That said, migrants and Indigenous peoples have long found ways to live peacefully together. In May, I spoke with leaders of migrant and Indigenous communities on a visit to a community in the southwestern department of Méagui in Côte d’Ivoire. In Méagui, Burkinabé, Baoulé, and Malian migrants farm cash crops on land they obtained from the Indigenous Bakwé people, who are now a minority of the population. Many of the key ingredients were present: Parents neglect to write down land-use agreements, and their children then call the agreement into question after their deaths. Young Bakwé people returning to the community after looking for work in the big cities are frustrated that their parents have invited the outsiders to farm. Deforestation means that there is relatively little productive land in the community, and the scarcity creates competition. Migrants also live in unofficial encampments far from the official Indigenous village, making intercommunal communication during land disputes critical to preventing violent misunderstandings exacerbated by the communities’ lack of daily interactions. And yet, Méagui showed a promising example of how migrants and Indigenous people can live together. Most migrants obtained their land through customary traditions involving the sharing of a portion of agricultural produce between a farmer and landowner (abusan), or the formal sponsorship by a Bakwé rightsholder of a migrant farmer in exchange for ceremonial or financial gestures of gratitude (tutorat). Migrants and Bakwé participate actively on a Village Land Tenure Committee. Both groups agreed that conflicts were rare.
As elsewhere, climate change’s effects are complicating the migrant-Indigenous dynamic. While the mass intra- and inter-national movement of people to forest frontiers, and associated deforestation, was not primarily caused by climate change, there is evidence that the changing climate has been a contributing factor to migration in Côte d’Ivoire, Indonesia, and Brazil. The UN’s International Organization for Migration projects that 200 million climate migrants will leave their homes by 2050. Migration for environmental and economic security will continue to have an impact on the production of what the World Resources Institute cites as “the seven agricultural commodities — cattle, oil palm, soy, cocoa, rubber, coffee and plantation wood fiber — that made up 26% of global tree cover loss from 2001 to 2015… on an area of land more than twice the size of Germany”. It’s difficult to predict exactly which of these commodities’ production zones will attract migrants in the future, especially as climate change shifts the ranges where crops like cocoa and coffee can be grown. That said, reduced economic opportunities elsewhere will likely continue to push migrant families to the forest frontier, regardless of whether this is supported by governments.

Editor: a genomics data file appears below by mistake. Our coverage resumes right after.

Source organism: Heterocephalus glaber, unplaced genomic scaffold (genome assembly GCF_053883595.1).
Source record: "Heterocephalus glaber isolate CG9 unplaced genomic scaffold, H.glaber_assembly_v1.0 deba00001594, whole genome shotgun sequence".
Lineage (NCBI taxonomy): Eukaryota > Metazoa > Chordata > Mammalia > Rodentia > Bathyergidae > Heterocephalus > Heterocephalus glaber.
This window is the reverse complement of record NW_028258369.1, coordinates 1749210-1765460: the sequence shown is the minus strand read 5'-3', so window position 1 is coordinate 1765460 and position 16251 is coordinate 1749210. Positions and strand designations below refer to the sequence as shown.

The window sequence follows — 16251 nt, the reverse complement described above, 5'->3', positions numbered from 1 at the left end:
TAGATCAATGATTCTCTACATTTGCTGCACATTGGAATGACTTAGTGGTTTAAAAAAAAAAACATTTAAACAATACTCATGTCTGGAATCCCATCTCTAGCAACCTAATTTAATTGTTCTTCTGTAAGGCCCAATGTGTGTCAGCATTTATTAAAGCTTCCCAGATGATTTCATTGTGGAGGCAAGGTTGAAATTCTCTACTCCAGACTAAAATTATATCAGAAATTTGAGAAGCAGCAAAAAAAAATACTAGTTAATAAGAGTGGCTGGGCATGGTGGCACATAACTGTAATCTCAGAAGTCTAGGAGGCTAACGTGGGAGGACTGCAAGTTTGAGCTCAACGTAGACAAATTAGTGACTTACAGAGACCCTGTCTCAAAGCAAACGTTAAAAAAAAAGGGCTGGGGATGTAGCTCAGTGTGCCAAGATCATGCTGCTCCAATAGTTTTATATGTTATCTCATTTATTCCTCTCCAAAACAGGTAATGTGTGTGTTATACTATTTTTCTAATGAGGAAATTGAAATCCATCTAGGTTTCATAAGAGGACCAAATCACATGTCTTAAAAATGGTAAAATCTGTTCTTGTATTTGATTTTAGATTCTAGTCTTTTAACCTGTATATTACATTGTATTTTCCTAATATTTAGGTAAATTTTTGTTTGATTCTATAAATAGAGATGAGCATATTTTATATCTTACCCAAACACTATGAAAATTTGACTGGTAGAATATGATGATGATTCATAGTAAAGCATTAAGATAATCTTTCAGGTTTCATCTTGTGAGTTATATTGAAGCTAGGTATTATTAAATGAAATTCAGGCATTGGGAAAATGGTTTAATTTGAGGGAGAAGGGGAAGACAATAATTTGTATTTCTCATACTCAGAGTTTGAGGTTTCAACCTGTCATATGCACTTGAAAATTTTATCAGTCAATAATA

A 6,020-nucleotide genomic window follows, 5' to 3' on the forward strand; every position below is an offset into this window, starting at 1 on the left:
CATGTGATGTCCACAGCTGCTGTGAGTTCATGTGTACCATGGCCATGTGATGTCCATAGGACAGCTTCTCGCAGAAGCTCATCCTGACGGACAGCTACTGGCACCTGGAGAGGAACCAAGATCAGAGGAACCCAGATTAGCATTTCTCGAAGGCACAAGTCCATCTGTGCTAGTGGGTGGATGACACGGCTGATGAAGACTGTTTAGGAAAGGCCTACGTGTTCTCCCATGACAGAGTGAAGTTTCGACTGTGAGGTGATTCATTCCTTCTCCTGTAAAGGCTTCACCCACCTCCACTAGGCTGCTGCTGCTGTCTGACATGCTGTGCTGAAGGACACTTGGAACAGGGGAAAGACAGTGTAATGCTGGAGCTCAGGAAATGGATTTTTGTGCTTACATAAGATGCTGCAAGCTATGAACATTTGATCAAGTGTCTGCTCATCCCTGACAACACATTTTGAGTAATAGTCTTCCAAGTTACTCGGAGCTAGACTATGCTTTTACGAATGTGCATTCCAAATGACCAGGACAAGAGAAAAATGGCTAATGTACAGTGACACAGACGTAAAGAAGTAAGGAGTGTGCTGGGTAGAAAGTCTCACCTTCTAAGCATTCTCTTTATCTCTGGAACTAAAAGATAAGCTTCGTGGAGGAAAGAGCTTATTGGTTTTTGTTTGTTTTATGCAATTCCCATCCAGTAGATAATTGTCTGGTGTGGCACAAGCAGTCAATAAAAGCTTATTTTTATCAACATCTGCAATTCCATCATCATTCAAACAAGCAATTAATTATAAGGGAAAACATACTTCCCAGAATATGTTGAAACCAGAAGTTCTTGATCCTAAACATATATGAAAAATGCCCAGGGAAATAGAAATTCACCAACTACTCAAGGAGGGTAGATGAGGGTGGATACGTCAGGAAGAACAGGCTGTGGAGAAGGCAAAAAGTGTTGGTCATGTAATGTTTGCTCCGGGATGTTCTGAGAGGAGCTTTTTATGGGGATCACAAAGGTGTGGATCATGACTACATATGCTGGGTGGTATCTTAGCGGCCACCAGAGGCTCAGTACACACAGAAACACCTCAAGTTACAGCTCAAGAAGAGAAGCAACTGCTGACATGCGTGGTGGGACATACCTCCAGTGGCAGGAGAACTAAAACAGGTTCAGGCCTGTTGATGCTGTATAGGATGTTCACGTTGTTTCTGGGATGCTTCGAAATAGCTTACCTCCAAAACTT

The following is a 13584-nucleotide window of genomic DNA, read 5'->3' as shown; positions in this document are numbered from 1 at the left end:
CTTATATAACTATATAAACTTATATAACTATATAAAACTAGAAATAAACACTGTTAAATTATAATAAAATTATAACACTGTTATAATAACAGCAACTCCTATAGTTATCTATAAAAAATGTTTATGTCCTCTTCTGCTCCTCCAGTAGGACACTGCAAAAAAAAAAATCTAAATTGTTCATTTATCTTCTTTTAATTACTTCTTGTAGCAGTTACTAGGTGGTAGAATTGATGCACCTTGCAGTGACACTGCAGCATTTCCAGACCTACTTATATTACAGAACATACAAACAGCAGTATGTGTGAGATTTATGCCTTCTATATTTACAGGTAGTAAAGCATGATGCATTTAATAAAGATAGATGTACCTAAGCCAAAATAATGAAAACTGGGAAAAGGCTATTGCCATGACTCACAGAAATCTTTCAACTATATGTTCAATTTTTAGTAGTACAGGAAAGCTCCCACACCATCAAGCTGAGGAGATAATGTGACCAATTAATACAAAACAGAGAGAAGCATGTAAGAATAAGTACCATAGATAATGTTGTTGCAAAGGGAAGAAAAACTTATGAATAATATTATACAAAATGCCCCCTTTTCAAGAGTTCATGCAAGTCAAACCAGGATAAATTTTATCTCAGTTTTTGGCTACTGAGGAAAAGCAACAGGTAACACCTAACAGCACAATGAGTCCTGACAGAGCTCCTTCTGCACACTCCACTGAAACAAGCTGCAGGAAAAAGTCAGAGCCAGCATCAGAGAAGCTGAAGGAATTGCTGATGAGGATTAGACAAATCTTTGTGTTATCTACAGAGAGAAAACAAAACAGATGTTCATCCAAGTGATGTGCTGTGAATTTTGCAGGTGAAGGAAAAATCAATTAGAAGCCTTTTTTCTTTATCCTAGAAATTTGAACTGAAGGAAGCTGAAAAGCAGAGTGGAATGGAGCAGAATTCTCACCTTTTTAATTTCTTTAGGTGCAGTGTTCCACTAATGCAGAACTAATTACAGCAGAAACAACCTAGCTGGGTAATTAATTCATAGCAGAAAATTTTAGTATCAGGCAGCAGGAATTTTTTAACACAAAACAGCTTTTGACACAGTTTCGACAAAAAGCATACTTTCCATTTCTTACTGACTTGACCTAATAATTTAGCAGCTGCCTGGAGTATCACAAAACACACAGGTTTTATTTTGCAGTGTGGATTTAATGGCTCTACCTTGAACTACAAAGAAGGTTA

Still, given the historic role of migration in commodity-driven deforestation, the critical importance of forest conservation in avoiding the worst-case climate scenarios, and the mountain of evidence advanced by land rights advocates for the key role of community land rights in protecting forests, why hasn’t there been greater attention to the nexus of land rights, migration, and forest conservation? Three factors seem to be impeding a much-needed debate: